Here are a few of the main features of Pope Francis’ apostolic exhortation, Evangelii Gaudium (“The Joy of the Gospel”), which was released November 26 at the Vatican:
— With a mix of conversational style and formal papal magisterial language, Pope Francis sets forth a vision for giving the entire Church, at every level, a missionary thrust; he anticipates some objections and confusion, but asks everyone to give it a try.
— He calls for renewal and rethinking the way every person and every institution — from the Pope and the Roman Curia down to the parish and its parishioners — live their faith and focus their energies.
— The Pope recognizes the Church must be realistic about the challenges individuals and the world pose to belief today, but — as a Jesuit — he encourages an Ignatian reading of the situation, looking for the people, places and trends where God is present. The practice should lead to greater consolation, joy and courage in sharing the Gospel.
— Pope Francis sees the Christian life as being based on knowing and experiencing God’s love, mercy and salvation offered to all through the death and resurrection of Jesus Christ. Evangelization programs and catechesis must be designed to help people return to that basic knowledge and experience and help them understand Church teaching in light of God having revealed himself as loving and merciful.
— He apologetically spends a long section of the document talking about the importance of homilies as the one opportunity each week most priests have to encourage Catholics to live the faith. He provides detailed suggestions on reading the biblical texts for the Mass, writing the homily and delivering it.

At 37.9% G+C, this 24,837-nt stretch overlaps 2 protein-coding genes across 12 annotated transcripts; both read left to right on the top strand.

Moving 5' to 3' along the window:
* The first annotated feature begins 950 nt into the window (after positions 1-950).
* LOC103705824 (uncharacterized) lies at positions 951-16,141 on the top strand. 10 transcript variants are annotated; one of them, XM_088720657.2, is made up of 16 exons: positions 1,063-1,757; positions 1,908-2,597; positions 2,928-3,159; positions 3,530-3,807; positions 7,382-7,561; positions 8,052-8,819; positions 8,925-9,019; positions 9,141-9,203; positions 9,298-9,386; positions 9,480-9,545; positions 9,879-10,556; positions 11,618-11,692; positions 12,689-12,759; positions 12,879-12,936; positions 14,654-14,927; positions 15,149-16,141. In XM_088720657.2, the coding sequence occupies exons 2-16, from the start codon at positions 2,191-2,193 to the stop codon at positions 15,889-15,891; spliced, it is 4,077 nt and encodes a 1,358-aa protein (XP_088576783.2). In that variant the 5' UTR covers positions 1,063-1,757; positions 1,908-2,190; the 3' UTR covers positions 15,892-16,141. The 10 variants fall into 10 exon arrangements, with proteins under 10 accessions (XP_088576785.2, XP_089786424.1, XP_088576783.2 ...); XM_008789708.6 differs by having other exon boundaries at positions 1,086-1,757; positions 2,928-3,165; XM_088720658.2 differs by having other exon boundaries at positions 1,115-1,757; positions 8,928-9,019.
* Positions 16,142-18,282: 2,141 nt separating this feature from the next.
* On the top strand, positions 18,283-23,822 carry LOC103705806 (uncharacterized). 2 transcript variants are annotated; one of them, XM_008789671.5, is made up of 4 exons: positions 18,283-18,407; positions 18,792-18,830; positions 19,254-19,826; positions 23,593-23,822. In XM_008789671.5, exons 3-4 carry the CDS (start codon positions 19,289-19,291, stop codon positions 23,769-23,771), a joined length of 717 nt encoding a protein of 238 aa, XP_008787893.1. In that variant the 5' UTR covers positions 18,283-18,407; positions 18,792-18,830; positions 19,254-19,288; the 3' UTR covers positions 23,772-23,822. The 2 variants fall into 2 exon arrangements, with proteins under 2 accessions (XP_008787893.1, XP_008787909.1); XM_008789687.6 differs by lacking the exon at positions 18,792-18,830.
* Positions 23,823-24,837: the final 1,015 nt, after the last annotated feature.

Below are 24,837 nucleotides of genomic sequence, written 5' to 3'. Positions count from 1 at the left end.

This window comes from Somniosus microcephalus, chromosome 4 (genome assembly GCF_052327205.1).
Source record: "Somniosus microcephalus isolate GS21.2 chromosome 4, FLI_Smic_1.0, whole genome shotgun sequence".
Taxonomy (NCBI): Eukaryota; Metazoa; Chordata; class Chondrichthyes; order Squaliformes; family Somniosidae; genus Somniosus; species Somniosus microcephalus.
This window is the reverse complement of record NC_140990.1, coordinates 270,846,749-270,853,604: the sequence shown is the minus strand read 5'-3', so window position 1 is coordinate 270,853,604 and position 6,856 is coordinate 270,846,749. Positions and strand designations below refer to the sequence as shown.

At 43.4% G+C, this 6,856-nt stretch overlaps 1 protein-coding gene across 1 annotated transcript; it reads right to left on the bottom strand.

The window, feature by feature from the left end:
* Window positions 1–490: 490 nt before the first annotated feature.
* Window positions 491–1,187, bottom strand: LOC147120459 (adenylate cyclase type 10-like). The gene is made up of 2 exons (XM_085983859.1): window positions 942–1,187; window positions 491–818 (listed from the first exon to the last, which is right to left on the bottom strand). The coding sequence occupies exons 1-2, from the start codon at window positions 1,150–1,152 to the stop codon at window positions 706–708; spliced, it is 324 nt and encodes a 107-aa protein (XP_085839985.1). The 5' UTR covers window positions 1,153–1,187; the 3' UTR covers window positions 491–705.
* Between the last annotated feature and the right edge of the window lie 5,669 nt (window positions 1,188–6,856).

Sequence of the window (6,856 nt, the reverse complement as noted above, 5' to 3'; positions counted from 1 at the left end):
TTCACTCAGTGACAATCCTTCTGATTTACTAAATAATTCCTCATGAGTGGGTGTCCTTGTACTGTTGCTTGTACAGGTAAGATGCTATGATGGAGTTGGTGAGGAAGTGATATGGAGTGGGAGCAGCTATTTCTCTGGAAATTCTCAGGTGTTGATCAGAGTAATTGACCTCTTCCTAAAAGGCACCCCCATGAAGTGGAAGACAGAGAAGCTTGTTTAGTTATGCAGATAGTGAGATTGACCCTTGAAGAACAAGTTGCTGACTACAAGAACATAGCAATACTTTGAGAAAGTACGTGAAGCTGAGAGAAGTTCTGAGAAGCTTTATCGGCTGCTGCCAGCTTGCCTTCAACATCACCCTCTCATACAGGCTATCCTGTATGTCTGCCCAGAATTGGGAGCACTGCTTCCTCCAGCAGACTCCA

— The Pope recognizes that some Church teachings and positions on modern issues are confusing to many people, especially outside the Church. He affirms Church teaching that women cannot be priests since Jesus chose only men as his apostles, but he also says women must be involved more in Church decision-making. He also insists that the defense of the life of the unborn flows from the conviction that every life is sacred, and is a position that will not change.
— Pope Francis says that the heart of the Christian moral message is love for one another, which must motivate Christians to share the Gospel, help the poor and work for social justice.
— He warns of “spiritual worldliness” which leads apparently good Catholics to be concerned almost exclusively with power or appearances or judging others rather than recognizing their own sin and reaching out to others with the same mercy God offers them.
— The Pope highlights Mary not only as a model of faith and fidelity, but as a strong woman and mother who shared many of the joys and sorrows facing people today and, therefore, understands the challenges they face. —Cindy Wooden (CNS)